This was the world’s first executive aircraft to run on a twin-jet system. It was named Sabreliner due to its similarity of supercritical and swept wings and tail to the North American F-86 Sabre jet fighter. It also included innovational slats.

Over 800 Sabreliners were produced, 200 of which were T-39s, military variants used by the USAF, United States Navy, and United States Marine Corps. Deriving itself from the F-86 Sabre, the Sabreliner is the only business jet authorized for aerobatics. The cockpit windows had topside “eyebrows” that provided a distinctive recognition feature for the aircraft.

Sabreliner was sold to Rockwell International and renamed as the Rockwell Sabreliner. In 1981, Sabreliner production came to a close.  In 1982, Rockwell sold the Sabreliner division to a private equity firm which later formed Sabreliner Corporation.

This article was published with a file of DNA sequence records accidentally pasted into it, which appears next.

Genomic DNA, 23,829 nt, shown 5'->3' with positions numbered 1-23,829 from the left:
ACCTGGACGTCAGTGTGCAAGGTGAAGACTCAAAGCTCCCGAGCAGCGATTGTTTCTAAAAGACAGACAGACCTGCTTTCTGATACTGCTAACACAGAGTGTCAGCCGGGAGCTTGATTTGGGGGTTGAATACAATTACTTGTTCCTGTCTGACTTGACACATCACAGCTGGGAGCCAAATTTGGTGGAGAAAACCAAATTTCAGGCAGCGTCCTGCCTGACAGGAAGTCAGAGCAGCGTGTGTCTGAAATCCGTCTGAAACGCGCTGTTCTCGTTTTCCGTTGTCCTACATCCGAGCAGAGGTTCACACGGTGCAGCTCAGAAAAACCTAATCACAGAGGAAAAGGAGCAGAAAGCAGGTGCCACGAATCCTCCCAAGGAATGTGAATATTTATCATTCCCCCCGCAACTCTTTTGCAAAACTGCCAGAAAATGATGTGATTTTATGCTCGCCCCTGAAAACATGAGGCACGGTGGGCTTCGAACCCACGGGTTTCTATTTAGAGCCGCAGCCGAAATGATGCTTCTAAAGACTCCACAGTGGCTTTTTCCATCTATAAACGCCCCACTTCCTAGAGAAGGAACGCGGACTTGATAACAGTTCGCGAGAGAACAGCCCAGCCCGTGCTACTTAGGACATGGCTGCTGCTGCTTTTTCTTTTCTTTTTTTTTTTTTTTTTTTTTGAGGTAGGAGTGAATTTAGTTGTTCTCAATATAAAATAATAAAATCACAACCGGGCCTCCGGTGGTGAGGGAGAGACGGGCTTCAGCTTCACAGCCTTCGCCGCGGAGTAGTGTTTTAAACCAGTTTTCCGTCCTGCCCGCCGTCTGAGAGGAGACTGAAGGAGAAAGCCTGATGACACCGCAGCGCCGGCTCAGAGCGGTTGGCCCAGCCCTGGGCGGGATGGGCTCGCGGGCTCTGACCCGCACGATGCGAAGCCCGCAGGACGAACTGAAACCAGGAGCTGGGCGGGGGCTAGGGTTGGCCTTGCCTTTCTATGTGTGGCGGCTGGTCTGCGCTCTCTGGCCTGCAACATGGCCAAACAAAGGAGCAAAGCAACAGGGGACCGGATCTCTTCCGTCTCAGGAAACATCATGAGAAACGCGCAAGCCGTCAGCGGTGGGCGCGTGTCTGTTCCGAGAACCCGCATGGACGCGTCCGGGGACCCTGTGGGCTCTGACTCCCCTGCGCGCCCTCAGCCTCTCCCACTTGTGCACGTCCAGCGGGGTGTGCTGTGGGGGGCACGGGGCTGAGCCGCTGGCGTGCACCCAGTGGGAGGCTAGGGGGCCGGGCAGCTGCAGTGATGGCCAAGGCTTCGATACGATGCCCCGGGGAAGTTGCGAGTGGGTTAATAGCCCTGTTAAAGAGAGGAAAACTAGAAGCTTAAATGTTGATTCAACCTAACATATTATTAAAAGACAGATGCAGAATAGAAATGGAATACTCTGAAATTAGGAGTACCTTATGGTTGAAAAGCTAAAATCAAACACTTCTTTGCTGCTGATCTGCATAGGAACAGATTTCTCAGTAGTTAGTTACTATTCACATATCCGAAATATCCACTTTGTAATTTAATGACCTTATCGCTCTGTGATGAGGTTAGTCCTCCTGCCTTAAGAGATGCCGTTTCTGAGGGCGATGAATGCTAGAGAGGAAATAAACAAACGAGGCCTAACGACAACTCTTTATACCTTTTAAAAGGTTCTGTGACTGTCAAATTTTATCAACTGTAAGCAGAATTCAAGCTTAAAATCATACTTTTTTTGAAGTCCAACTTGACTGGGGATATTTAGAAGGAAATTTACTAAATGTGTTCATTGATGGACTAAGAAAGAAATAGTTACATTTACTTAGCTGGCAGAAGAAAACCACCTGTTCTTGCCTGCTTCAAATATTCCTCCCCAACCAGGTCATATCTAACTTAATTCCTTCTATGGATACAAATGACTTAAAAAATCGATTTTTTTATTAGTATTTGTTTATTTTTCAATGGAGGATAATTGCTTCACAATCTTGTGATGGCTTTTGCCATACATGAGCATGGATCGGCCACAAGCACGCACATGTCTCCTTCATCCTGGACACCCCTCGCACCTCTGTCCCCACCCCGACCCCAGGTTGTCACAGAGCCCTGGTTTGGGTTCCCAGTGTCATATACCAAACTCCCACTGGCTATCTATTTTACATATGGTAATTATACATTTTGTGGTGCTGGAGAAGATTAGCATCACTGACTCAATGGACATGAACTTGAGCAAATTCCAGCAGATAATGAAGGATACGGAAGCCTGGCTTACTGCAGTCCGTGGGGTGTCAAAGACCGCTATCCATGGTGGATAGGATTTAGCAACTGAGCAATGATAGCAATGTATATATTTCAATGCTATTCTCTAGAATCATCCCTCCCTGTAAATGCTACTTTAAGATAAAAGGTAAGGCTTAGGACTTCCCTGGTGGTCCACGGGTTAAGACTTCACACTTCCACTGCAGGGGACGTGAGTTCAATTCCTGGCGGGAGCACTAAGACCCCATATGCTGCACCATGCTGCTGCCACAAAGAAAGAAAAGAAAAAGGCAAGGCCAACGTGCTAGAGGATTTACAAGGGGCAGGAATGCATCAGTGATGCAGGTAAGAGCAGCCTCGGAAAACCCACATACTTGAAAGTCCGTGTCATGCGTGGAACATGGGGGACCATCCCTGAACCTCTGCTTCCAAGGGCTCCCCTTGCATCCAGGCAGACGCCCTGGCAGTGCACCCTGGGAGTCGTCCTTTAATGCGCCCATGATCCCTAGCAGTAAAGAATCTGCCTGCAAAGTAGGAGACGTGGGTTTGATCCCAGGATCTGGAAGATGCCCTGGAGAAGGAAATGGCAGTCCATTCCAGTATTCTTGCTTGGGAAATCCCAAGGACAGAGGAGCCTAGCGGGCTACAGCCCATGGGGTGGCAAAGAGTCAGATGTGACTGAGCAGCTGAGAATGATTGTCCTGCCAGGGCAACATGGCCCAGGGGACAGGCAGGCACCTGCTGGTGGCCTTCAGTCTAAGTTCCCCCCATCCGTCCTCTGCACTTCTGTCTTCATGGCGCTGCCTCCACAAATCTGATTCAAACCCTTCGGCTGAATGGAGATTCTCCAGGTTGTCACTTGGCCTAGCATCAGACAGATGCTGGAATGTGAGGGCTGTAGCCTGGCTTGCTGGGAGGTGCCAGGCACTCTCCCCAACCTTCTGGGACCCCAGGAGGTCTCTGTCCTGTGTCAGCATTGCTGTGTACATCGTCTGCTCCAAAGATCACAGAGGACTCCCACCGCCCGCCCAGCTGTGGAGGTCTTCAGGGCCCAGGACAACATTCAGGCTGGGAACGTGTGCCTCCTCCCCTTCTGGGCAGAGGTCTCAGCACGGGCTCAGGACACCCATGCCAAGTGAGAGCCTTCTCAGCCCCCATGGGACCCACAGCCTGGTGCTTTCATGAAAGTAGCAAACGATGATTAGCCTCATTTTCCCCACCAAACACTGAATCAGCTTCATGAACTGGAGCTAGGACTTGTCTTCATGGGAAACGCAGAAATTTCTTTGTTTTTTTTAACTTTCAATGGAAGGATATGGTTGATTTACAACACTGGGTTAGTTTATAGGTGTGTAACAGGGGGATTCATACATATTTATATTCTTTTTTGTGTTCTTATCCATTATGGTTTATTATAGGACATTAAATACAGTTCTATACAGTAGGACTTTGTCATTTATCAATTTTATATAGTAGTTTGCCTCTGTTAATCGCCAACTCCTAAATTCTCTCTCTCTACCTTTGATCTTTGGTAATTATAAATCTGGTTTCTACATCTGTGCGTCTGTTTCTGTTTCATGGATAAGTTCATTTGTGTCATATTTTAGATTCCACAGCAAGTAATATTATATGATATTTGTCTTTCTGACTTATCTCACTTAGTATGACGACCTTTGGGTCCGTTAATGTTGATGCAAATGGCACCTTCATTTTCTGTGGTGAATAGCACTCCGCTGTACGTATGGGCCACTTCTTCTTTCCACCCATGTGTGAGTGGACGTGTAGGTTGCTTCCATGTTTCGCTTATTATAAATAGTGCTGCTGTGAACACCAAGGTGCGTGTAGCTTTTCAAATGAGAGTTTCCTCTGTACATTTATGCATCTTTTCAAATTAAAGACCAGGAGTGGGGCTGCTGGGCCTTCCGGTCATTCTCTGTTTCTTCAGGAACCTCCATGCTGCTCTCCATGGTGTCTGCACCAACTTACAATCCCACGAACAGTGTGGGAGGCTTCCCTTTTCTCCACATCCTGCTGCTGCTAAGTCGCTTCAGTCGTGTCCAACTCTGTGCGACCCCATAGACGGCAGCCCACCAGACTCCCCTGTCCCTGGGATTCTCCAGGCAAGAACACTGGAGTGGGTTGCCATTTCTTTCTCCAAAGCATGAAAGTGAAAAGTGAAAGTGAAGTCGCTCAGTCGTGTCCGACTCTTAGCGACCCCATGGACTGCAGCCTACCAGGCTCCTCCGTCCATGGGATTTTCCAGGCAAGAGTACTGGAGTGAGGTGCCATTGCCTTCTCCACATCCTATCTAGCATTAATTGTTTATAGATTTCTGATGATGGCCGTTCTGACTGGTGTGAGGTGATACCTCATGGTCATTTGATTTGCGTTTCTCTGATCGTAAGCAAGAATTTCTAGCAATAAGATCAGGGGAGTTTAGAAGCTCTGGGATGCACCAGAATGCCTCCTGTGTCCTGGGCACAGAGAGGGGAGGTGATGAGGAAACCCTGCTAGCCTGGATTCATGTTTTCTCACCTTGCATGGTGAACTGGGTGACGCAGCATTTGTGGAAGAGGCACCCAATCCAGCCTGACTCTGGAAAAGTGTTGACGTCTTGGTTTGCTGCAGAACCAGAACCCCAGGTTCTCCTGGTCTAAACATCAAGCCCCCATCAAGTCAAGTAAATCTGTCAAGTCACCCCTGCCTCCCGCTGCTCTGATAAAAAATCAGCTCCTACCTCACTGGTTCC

Learjet 23
Deliveries: 101 (1964-1966)

 

Among the first, and best known, private jets was the Lear Jet 23 (later renamed Learjet). This jet’s small size and economically fast operation made it a staple in the fleet of captains of industry, celebrities, and other wealthy members of society across the world.

The Lockheed JetStar and North American Sabreliner had been on the market before the Learjet 23 was produced, but its ability to climb higher and faster than its competitors made it the first civilian, jet-powered light aircraft.

The aircraft was beyond its time in terms of performance: 518 MPH cruising speed, 562 MPH (488 knots) maximum speed, 6,900 feet-per-minute rate of climb, 1,830-mile range, and 45,000-foot ceiling. According to the Smithsonian Institution, the Model 23 could out-climb an F-100 Super Sabre to 10,000 ft.